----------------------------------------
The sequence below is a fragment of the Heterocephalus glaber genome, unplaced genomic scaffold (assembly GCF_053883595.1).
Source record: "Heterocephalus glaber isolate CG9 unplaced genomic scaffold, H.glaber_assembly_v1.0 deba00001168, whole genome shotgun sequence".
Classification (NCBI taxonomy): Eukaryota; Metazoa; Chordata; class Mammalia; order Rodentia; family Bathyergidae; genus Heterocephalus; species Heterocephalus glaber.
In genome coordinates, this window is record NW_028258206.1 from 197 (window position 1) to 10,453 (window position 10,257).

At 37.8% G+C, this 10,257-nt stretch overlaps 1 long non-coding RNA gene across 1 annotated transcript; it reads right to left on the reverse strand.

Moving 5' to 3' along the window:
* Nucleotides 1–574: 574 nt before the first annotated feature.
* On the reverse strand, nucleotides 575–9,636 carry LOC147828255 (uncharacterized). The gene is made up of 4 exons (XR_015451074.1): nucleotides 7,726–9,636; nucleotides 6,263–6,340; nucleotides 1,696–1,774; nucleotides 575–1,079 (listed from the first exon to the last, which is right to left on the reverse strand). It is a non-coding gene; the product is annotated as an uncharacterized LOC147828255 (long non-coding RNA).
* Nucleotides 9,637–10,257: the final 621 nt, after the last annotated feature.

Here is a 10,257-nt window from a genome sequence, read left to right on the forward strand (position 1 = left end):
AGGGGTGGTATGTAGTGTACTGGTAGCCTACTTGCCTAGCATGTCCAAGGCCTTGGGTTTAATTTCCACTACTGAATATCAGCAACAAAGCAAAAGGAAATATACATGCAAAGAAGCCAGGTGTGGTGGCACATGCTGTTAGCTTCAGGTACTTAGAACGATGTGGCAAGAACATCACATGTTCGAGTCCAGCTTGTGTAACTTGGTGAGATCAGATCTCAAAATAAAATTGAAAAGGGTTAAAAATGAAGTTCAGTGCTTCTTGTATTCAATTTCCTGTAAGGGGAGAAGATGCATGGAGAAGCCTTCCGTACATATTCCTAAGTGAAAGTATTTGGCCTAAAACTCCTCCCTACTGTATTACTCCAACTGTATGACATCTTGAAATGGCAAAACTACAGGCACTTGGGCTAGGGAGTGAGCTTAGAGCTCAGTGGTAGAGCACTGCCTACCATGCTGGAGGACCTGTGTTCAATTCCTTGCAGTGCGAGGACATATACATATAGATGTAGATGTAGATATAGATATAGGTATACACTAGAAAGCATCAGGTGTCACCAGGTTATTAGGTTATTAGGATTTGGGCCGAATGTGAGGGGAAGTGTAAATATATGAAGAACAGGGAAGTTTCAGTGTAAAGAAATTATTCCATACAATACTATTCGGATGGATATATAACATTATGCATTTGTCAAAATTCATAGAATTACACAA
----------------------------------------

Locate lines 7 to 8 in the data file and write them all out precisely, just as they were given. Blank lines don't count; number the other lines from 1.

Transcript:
* Nucleotides 1–574: 574 nt before the first annotated feature.
* On the reverse strand, nucleotides 575–9,636 carry LOC147828255 (uncharacterized). The gene is made up of 4 exons (XR_015451074.1): nucleotides 7,726–9,636; nucleotides 6,263–6,340; nucleotides 1,696–1,774; nucleotides 575–1,079 (listed from the first exon to the last, which is right to left on the reverse strand). It is a non-coding gene; the product is annotated as an uncharacterized LOC147828255 (long non-coding RNA).